Car crashes, slip-and-fall accidents, and other injury incidents all share one thing in common. If you are going to obtain payment from another party for your losses and expenses, you will need to prove that person was negligent. No matter how seriously you have been hurt or how extensive your financial losses are, if you cannot show the other party was negligent, then you will not recover any compensation.
But what exactly is negligence, and how can you tell if someone has been negligent in their dealings with you? The answer is not always clear. Many personal injury lawyers will describe “negligence” as “carelessness,” but this simply defines one ambiguous term with another. Protecting your legal right to recover damages after an accident depends on you taking prompt action, and you can only do this confidently if you know there has been negligent conduct.
Three Things to Keep in Mind About Negligence
In 1964, then-Supreme Court Justice Potter Stewart declared that his test for what constituted obscenity was simple: “I know it when I see it.” This unhelpful definition is, unfortunately, the way some people feel about negligence. They are not able to define the term, but believe that they can recognize it when confronted with it.
The term negligence does not need to be so vague and difficult to understand. Someone is negligent when they do something that a reasonable person would not do if faced with the same situation. This simple definition means that negligence:
Takes the Situation into Account
First, in deciding whether someone is negligent, attention needs to be paid to the specific circumstances of your injury. Someone who exceeds the speed limit is usually considered negligent because a reasonable person would not break the law. But it may be equally negligent for someone to travel 60 miles per hour when all surrounding traffic is traveling at 70 miles per hour.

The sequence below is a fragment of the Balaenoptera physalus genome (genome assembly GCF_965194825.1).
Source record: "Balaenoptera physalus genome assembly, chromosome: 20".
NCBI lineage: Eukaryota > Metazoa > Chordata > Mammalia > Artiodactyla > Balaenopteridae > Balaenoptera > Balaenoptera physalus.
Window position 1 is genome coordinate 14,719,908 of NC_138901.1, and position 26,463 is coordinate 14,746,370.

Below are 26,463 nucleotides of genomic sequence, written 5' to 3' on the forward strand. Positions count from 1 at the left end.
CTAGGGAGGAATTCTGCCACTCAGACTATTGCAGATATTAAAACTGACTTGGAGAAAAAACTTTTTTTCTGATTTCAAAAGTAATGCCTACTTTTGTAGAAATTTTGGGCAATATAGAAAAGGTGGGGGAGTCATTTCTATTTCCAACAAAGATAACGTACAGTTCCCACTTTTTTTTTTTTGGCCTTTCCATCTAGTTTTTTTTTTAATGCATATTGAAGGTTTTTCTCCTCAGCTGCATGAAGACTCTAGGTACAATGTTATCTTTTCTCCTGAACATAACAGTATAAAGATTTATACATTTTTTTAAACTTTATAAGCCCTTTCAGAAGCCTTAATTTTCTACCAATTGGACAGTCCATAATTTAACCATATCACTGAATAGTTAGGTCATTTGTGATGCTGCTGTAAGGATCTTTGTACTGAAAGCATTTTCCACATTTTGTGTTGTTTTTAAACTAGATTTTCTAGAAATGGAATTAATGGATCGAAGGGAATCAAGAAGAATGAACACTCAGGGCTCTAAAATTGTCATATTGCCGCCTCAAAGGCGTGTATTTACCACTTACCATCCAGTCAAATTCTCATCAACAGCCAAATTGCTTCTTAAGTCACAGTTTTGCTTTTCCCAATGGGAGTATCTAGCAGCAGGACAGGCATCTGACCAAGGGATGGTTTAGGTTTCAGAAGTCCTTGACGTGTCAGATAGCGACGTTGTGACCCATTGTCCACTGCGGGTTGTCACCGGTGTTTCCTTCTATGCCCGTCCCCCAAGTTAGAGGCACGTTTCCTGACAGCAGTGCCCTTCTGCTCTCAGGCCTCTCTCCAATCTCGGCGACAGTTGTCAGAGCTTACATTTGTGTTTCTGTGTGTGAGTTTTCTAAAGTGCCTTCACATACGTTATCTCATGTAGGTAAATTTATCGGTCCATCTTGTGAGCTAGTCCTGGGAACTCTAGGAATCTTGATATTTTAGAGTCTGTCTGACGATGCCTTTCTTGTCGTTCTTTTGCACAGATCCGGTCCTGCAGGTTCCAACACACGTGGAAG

Takes the Party’s Circumstances into Account
The concept of negligence is also sensitive to the other party’s age, mental conditions, physical impairments, and other personal characteristics into account. For instance, negligence does not ask, “Would a reasonable person do this,” but rather, “Would a reasonable 50-year-old male with poor eyesight do this?”
Does Not Take Personal Feelings into Account
Negligence is an objective, not subjective, concept. This means that one’s personal feelings are irrelevant in determining whether they acted negligently. A person can be found to have acted negligently even if they do not feel their actions were careless.
Speaking with a Missouri Personal Injury Attorney Can Dispel Confusion
Of course, the best way to know if the other person involved in your accident was negligent is to speak with a skilled and experienced personal injury lawyer from Wegmann Law. We know negligence when we see it and, more importantly, we know what to do about it, too. We have the knowledge and resources necessary to hold negligent individuals accountable for their actions.
Contact our Hillsboro office at (636) 797-2665 or use our online form to get in touch with us and set up your case consultation today.